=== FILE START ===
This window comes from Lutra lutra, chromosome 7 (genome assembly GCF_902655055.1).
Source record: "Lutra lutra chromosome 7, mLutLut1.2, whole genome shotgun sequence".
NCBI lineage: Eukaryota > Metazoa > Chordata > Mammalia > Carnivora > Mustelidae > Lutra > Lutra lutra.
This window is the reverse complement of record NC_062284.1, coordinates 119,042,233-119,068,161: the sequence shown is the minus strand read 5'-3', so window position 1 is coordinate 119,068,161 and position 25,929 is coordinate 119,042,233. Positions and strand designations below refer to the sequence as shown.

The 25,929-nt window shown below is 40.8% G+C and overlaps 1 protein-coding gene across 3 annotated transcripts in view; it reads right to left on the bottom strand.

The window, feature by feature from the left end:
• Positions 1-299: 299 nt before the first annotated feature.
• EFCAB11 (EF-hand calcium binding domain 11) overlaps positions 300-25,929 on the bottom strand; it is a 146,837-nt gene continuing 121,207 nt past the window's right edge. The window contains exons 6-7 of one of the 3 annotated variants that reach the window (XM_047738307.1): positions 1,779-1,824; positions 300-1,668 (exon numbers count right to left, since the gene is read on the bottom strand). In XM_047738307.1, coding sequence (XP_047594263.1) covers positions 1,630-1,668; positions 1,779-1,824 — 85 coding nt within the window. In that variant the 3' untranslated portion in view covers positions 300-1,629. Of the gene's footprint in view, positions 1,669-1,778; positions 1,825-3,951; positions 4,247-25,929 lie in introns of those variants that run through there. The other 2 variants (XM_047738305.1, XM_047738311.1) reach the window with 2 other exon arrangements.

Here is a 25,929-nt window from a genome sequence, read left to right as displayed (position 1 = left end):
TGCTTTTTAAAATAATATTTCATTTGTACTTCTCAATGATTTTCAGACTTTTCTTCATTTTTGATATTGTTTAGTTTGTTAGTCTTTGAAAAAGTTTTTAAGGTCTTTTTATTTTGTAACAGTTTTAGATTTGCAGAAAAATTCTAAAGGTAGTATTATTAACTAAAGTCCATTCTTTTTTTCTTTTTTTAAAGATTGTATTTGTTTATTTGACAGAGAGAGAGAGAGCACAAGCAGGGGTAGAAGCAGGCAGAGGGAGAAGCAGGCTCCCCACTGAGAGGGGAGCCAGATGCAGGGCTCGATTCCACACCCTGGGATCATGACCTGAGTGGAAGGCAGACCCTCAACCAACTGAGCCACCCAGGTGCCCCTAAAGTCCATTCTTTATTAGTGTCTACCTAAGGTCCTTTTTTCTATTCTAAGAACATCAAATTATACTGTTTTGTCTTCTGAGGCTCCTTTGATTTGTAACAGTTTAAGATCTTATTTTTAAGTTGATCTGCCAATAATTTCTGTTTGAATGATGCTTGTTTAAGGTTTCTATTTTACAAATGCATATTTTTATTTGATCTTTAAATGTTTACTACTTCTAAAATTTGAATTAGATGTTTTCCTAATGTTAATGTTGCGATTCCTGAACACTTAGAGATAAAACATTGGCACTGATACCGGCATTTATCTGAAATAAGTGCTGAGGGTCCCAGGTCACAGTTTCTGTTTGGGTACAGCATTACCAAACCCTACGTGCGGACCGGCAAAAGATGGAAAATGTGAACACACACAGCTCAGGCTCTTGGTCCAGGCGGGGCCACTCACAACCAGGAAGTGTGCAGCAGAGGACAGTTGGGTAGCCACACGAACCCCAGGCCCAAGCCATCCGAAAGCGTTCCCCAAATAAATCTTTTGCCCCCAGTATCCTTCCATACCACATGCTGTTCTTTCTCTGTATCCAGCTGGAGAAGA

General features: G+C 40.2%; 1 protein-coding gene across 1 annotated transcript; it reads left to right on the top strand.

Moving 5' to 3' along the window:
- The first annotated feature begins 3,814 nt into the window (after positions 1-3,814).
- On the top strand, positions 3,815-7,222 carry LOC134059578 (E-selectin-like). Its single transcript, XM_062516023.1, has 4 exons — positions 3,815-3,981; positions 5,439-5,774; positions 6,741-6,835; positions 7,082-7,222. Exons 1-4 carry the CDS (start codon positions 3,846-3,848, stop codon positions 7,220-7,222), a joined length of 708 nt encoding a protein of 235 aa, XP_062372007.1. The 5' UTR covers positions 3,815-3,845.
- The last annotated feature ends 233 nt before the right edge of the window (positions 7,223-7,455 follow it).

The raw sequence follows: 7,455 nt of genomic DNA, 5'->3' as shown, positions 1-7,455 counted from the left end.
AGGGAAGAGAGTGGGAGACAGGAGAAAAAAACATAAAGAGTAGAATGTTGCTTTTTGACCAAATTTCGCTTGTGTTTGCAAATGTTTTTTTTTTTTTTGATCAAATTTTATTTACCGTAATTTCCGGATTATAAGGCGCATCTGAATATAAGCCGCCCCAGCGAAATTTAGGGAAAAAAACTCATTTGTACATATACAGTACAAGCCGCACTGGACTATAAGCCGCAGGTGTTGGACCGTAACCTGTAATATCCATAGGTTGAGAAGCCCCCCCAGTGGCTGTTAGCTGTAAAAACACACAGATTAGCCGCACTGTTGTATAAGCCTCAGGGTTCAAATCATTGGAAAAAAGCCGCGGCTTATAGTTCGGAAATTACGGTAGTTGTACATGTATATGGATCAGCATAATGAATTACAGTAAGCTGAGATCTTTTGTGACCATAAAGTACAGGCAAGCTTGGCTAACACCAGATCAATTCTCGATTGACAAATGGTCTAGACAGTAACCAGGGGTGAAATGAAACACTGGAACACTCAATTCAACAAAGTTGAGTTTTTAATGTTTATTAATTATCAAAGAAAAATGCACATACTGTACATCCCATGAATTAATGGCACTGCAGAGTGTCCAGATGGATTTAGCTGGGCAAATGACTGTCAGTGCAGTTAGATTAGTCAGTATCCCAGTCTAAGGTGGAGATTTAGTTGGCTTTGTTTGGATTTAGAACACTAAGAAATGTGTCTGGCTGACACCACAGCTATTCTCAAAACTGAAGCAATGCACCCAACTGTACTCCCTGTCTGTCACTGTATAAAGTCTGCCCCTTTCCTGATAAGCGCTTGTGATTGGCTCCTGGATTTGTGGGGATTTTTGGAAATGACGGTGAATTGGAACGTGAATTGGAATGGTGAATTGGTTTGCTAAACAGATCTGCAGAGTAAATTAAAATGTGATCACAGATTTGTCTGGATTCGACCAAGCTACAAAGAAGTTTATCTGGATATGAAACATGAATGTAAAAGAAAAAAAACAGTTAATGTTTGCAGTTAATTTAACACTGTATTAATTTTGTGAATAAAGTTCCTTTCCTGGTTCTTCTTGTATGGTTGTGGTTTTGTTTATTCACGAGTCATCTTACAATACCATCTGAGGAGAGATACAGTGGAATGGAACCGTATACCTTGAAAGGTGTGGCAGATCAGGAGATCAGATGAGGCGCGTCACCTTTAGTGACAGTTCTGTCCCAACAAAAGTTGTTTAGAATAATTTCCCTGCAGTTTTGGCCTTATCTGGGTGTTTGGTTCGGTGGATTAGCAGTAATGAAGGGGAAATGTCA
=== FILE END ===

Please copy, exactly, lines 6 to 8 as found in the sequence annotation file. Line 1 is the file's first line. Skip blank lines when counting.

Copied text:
The window, feature by feature from the left end:
• Positions 1-299: 299 nt before the first annotated feature.
• EFCAB11 (EF-hand calcium binding domain 11) overlaps positions 300-25,929 on the bottom strand; it is a 146,837-nt gene continuing 121,207 nt past the window's right edge. The window contains exons 6-7 of one of the 3 annotated variants that reach the window (XM_047738307.1): positions 1,779-1,824; positions 300-1,668 (exon numbers count right to left, since the gene is read on the bottom strand). In XM_047738307.1, coding sequence (XP_047594263.1) covers positions 1,630-1,668; positions 1,779-1,824 — 85 coding nt within the window. In that variant the 3' untranslated portion in view covers positions 300-1,629. Of the gene's footprint in view, positions 1,669-1,778; positions 1,825-3,951; positions 4,247-25,929 lie in introns of those variants that run through there. The other 2 variants (XM_047738305.1, XM_047738311.1) reach the window with 2 other exon arrangements.